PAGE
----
Chops Grille, the onboard steakhouse, is heaven for carnivorous cruisers. A fee of $30 per person covers one appetizer, one main course and one dessert in an upscale atmosphere on Deck 11, where Chops shares space with Izumi in the Viking Crown Lounge. Choose from options like Dungeness crab and shrimp cake, smoked duck salad or cheese 'n' onion soup as a starter; Alaskan halibut, free-range chicken breast or a variety of steaks (veal chop, porterhouse, short rib, filet mignon) as a main; and chocolate mud pie, red velvet cake or creme brulee for dessert. The menu also lists wine selections and specialty coffee drinks for an additional charge. Hours are 6 p.m. to 9 p.m. every day, and reservations are recommended.

Another relatively new for-fee option is Chef's Table, for which a limited number of cruisers (no more than 12 on each night it's offered) pay $95 apiece to dine in a cordoned-off portion of the upper level in the Romeo and Juliet Dining Room. The price includes five courses from a preselected menu. Each is presented by one of the ship's head chefs as he explains what goes into the preparation of each dish. A sommelier also offers small pours of five different wines, each carefully selected to complement one of the courses. Yes, the price is astoundingly high for an onboard restaurant, but the experience and the equally high food quality are well worth the cost. A total of three different menus is available for Chef's Table (for passengers who decide to dine there more than once per sailing), but only one is available on each night. The highlights of our experience were a beautifully prepared lobster salad, a trio of soups (pea, mushroom and beef consomme), a lightly breaded eggroll stuffed with duck meat, perfectly prepared filet mignon and leg of lamb (we were given a choice) and a trio of desserts (a scoop of ice cream, a scoop of cream and a small cake). We also sampled some of the most delicate and scrumptious chocolates we've ever tasted. Dinner begins at 7 p.m., but don't expect it to be over until at least 10 p.m. Reservations are required, and children younger than 13 aren't allowed.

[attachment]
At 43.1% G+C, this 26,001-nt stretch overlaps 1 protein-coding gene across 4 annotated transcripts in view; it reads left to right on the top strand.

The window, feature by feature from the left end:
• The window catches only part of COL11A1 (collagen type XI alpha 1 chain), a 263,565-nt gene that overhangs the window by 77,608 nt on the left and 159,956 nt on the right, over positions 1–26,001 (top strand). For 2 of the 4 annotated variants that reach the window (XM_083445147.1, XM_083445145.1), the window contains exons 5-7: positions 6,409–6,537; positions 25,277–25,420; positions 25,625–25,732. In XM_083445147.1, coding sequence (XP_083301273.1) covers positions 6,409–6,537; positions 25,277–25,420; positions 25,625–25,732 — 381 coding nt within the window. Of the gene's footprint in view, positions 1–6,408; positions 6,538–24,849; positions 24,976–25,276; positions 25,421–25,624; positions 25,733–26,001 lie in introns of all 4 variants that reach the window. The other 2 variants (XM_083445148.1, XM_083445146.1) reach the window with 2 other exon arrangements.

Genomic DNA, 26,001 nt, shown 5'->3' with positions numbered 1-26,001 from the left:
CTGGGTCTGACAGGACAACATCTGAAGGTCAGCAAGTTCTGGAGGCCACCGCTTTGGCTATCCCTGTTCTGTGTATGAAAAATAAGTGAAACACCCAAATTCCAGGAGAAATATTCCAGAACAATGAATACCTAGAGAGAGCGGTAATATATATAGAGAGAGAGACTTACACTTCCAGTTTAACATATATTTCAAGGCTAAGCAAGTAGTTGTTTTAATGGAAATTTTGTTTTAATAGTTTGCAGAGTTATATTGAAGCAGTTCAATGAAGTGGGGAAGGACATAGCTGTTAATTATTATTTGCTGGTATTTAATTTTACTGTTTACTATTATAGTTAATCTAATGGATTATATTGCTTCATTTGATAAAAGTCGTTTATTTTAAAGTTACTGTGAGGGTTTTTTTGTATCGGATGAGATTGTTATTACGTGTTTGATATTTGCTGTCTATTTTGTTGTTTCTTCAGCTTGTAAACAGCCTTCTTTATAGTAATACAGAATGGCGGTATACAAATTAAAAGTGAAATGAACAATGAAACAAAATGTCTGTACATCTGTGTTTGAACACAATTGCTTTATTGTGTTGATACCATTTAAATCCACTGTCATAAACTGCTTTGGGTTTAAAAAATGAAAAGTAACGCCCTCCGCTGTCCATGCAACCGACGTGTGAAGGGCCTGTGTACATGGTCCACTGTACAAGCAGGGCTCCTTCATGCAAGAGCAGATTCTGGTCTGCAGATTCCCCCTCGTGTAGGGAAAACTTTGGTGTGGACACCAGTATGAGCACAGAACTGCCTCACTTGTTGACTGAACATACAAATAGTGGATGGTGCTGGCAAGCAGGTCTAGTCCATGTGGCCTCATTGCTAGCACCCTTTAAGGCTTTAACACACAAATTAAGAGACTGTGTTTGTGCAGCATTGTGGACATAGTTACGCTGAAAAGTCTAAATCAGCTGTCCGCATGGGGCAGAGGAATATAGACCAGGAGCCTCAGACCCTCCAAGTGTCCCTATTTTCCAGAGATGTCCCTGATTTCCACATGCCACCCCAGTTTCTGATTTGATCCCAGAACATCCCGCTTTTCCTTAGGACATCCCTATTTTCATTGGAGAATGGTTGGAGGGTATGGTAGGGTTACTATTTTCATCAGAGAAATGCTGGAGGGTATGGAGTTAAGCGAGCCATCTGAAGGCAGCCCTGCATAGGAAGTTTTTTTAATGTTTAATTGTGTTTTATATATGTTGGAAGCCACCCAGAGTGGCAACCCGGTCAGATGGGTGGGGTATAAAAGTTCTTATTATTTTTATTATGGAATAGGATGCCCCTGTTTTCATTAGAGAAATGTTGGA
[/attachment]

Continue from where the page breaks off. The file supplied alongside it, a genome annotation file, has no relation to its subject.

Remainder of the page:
Cafe Latte-tudes on Deck 6, just next to the library, offers free snacks like cookies and cakes, as well as for-fee tea, Illy specialty coffee drinks, and Ben & Jerry's ice cream and milkshakes from 7 a.m. to 11 p.m. Ice cream and milkshake prices range from $2.50 to $4.74, while tea and coffee beverages will set you back anywhere from $2 to $5.50 each. Punch cards are available; your seventh coffee drink is free after you reach your sixth punch. If free soft ice cream is what you're craving, head up to Deck 9, where you'll find a serve-yourself machine and cone dispensers near the pool. Chocolate was always a staple on our cruise, but we found vanilla difficult to come by on certain days. (It was often replaced by strawberry.)

On several afternoons throughout each cruise, special alfresco lunch offerings are set up on the pool deck, weather permitting. On our sailing, we partook in fajitas on one day, German brats on another, and barbecued chicken and ribs on a third. It's all free and generally delicious.

Room service is available 24 hours a day. It's free between 5 a.m. and midnight, but deliveries outside of those times incur a $3.95 fee. For room service breakfast, simply place your door-hanger menu order on the outside of your cabin door handle before heading to bed. A couple dollars' tip is polite for whoever brings your order.

If you expect to drink lots of soda, alcohol, bottled water or for-fee juice drinks during your sailing, you might want to consider purchasing one of several available beverage packages at the beginning of the voyage. While soda-only packages cost just $6.50 per person, per day, be warned that other package prices can be a bit ridiculous ($71 for a case of 24 bottles of water; $35 for 12 bottles of juice; or $20 per person, per day, for unlimited nonalcoholic beverages). So, unless you plan to drink a whole bunch, be sure to check the math. It can add up to a lot of money on longer sailings. Also note that if one person in a group purchases an unlimited alcohol package ($40 to $65 per person, per day), other adults (21 and older) sharing the same cabin or onboard account are also required to purchase a package.